Santa Clara County inmates can receive credit for college-level courses under an agreement approved Tuesday in partnership with the San Jose State University Research Foundation.
The board of supervisors unanimously approved a $325,000 contract between the county and university that will allow inmates to obtain college credit for taking classes while in custody.
The classes would fulfill general education requirements and allow inmates to enroll in a community college or university after they’ve completed their sentences under the agreement that expires on June 30, 2018.
“We recognize inmate success while in custody will make them successful upon release,” county Reentry Services Director Javier Aguirre said at today’s board meeting in San Jose.
The program will begin in mid-September at the Elmwood Correctional Facility in Milpitas where men will take an introductory course in kinesiology and women will learn about record clearance through the college’s Justice Studies Department, Aguirre said.
The classes will be “identical to what a student would be taking while at the university,” he said.
The county Department of Correction already offers basic English and writing programs for inmates under a partnership with Milpitas Adult Education, but it would be its first time they could take college-credit classes through SJSU, Aguirre said.
There are 60 slots available in each class that will be offered twice a week in four-hour blocks for 12 weeks in addition to tutoring sessions with university graduate students and evening study groups in inmates’ dormitories, Aguirre said.
One course would be offered to the men’s facility and another for the women’s facility for 12 weeks, according to county officials.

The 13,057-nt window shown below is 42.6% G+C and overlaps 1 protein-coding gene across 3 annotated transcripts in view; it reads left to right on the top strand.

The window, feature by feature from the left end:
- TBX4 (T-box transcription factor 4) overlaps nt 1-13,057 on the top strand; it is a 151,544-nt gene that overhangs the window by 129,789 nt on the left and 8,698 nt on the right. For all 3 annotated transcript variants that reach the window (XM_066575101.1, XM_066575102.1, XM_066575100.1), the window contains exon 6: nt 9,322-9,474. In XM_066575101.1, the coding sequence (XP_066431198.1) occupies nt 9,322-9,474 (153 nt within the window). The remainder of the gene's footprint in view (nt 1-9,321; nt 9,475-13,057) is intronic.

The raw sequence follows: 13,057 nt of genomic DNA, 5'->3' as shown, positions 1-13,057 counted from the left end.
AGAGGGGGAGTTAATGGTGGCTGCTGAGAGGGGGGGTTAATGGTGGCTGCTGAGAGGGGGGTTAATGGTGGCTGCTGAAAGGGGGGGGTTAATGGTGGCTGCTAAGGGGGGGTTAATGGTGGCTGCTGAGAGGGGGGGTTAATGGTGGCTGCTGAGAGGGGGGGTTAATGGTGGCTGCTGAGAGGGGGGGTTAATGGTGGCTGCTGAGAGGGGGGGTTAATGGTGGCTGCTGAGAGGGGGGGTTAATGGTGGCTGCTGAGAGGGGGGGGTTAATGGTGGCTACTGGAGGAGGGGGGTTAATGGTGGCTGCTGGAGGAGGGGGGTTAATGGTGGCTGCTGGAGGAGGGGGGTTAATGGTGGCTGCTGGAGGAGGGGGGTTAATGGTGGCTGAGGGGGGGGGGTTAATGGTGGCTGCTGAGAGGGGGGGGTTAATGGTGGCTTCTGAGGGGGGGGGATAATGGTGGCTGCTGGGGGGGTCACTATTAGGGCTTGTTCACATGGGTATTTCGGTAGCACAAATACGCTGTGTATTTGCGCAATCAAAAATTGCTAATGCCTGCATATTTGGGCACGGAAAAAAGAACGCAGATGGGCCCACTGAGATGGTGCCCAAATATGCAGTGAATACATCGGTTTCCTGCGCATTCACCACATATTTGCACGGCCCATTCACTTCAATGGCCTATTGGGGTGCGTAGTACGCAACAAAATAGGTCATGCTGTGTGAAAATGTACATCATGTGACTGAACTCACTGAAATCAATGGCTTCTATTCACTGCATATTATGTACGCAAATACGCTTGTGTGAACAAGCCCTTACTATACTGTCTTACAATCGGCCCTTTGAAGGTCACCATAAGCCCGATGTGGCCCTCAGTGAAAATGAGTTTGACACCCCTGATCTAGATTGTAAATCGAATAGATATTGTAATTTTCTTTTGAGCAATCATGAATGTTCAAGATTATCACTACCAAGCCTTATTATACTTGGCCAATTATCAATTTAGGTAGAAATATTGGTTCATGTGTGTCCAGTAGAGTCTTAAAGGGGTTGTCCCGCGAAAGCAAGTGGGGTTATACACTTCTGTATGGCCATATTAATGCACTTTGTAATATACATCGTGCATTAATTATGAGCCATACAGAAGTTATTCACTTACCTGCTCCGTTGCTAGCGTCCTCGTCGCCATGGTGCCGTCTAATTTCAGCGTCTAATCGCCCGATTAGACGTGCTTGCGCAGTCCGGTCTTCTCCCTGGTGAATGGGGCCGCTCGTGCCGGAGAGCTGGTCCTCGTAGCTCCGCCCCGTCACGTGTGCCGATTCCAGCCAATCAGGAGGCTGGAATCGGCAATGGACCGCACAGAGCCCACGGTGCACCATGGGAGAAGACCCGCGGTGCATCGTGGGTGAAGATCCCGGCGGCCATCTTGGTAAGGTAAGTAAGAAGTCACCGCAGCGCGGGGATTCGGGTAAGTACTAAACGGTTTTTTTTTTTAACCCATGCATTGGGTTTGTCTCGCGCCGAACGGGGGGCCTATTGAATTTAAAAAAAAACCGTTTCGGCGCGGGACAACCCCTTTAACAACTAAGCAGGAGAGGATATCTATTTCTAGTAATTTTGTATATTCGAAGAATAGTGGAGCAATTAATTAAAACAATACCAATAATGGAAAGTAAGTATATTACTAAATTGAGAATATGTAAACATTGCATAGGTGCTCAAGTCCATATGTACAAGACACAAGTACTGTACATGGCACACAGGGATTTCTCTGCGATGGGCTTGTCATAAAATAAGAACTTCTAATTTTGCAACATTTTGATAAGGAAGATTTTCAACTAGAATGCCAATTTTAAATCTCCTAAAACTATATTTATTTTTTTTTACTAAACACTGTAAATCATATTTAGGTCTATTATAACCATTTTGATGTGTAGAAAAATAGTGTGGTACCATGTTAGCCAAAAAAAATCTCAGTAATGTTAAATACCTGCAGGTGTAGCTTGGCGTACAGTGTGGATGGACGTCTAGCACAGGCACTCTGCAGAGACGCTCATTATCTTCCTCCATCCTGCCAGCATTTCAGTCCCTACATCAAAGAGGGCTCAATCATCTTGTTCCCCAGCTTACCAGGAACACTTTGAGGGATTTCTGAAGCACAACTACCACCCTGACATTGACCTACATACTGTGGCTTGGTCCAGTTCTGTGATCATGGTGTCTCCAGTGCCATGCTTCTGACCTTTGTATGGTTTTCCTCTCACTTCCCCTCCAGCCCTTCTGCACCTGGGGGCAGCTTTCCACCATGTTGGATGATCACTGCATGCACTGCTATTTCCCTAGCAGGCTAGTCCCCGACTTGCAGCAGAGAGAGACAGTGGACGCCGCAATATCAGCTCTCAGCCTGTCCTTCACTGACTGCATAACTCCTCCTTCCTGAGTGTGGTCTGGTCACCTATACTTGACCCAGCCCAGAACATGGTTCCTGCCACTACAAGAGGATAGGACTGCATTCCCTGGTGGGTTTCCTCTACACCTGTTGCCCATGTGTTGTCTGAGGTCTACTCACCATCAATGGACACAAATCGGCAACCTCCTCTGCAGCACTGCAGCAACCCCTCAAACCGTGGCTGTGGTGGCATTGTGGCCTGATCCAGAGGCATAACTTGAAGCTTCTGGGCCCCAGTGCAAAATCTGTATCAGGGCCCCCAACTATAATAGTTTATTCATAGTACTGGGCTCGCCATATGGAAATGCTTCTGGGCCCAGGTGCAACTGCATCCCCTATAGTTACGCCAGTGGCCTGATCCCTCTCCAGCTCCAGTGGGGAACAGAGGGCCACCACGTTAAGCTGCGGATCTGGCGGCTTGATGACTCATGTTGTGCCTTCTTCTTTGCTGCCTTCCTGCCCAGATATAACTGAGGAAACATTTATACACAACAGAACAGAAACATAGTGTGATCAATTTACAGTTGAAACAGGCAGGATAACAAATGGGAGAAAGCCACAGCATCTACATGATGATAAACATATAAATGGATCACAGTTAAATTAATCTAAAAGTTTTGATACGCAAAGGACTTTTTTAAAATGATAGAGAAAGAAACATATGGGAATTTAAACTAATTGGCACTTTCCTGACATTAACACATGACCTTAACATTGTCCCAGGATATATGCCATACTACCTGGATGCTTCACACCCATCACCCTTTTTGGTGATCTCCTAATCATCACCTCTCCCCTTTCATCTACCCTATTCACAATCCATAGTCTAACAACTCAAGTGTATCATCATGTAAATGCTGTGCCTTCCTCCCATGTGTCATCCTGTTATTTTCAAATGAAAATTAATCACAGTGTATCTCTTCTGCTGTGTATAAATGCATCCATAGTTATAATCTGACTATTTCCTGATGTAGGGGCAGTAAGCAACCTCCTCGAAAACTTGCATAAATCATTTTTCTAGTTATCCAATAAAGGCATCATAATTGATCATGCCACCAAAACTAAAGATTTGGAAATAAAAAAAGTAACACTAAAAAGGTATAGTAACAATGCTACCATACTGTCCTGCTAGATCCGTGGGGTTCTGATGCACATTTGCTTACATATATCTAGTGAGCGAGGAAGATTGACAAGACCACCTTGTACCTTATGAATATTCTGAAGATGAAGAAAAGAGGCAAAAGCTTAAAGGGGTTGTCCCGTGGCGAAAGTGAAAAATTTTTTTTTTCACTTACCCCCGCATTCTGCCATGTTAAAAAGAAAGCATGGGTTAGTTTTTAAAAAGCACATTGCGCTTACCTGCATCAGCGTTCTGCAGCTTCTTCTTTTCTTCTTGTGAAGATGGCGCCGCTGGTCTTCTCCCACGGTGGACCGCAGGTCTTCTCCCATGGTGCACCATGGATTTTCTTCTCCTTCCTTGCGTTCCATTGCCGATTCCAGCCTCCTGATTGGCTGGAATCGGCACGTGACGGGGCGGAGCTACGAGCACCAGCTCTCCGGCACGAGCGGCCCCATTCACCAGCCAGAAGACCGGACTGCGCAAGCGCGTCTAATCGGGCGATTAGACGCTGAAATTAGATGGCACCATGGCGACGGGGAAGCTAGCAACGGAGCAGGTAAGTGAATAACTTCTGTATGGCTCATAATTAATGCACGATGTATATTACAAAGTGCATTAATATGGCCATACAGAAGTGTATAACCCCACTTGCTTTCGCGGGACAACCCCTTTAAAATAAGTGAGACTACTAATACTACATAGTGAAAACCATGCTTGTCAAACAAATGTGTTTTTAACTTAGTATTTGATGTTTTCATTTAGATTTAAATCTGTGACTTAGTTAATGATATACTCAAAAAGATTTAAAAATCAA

The classes would be made up of inmates serving longer sentences at a minimum of six to eight months, Aguirre said.
The inmates could choose from three-unit courses in philosophy, justice studies, writing, public speaking, child development and personal, academic and career exploration.
The classes were selected based on a survey completed by inmates who indicated they wanted to gain knowledge in career development, writing and communication skills, according to Aguirre.
The department is still figuring out how they would provide computer access to inmates if necessary for the coursework, Aguirre said.
County Reentry Services will monitor inmates’ progression in the courses and immediately makes any changes as needed, according to Aguirre.
The credit-eligible college courses have been on the county’s wish list for years, said Neelam Wadhwani, program manager for at the county’s Correction Department.
The program will begin with a small group of inmates under minimum-level security and is expected to eventually expand to the whole jail population, Wadhwani said.
The board’s approval sends the “message to inmates that they are valued and they can strive for something more when they get out,” she said.